“My life is like a video game, I maintain when I’m in the zone, one player, one life.” – Ninja, Die Antwoord
Games play an interesting role in our lives because they test our mettle and mindfulness. Readers of self-help and entrepreneurially minded material have likely encountered the idea of gamifying you life, or gamifying your mindset.
Not to be confused with game theory, Wikipedia says, “Gamification is the application of—game principles in non-game contexts—to improve user engagement. A collection of research on gamification shows that—it has positive effects on individuals. However, individual and contextual differences exist.”
Many of these thought pieces focus on routines—viewing your life as a role-playing game to unlock self-improvement and promote problem solving skills. But they don’t all make the distinction between zero-sum games and infinite games.
A finite game is played with the goal of winning, ending the game zero-sum. An infinite game is played with the purpose of continuing to play.
Finite games have a clear start and finish, infinite games are rewarding as long as you are playing.
A game of baseball has determined rules the players agree to, nine innings, and whoever scores the most runs wins. The infinite game has known and unknown players, the rules change, and the objective is to keep it going.
Life is an infinite game. The game of business is an infinite game.
When a finite player plays a finite player, the game is stable. A game is also stable when an infinite player plays another infinite player. A game is unstable when a finite player pits against an infinite player. The finite player tries to win, while the infinite player only tries to continue playing, putting the finite player in a quagmire.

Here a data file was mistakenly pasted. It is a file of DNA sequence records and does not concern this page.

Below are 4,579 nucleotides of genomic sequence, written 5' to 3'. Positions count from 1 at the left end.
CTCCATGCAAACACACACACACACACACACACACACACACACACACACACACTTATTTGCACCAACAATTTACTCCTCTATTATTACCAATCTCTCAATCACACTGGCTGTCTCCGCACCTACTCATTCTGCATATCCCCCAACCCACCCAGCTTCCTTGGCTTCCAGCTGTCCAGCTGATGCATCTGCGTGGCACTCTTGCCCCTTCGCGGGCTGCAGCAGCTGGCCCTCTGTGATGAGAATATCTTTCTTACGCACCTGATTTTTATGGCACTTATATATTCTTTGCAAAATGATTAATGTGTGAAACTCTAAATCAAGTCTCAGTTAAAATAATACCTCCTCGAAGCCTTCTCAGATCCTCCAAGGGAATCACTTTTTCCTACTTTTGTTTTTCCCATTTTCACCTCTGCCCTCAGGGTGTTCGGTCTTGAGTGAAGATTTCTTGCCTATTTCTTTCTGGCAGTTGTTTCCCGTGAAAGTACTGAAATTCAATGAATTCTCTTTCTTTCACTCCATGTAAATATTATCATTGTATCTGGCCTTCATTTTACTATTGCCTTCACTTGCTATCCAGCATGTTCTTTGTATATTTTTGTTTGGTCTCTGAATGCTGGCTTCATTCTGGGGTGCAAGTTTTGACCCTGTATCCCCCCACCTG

Viewing life as a game is a real world powerful metaphor that can be an empowering and uplifting frame.
Without letting a zero-sum mentality corrode your mindset, thinking this way can help with goals or tasks of any size by making them more engaging and exciting. It reminds you of your freedom of choice and provides a productive coping mechanism for frustrations and fear, activating happiness from little successes, perceived sense of progress, and the enjoyment of being alive.
“Competition is for losers.” – Peter Thiel
Executives often talk about how to beat their competition, while some focus on advancing a cause. Businesses that think in terms of quarters versus those that think in terms of lasting 50 years make their decisions in dramatically different ways.
In the infinite game, consistency is more important than intensity. If the game is approaching resolution because of the rules of play, the rules must be changed to allow it to continue. Otherwise, it’s game over.
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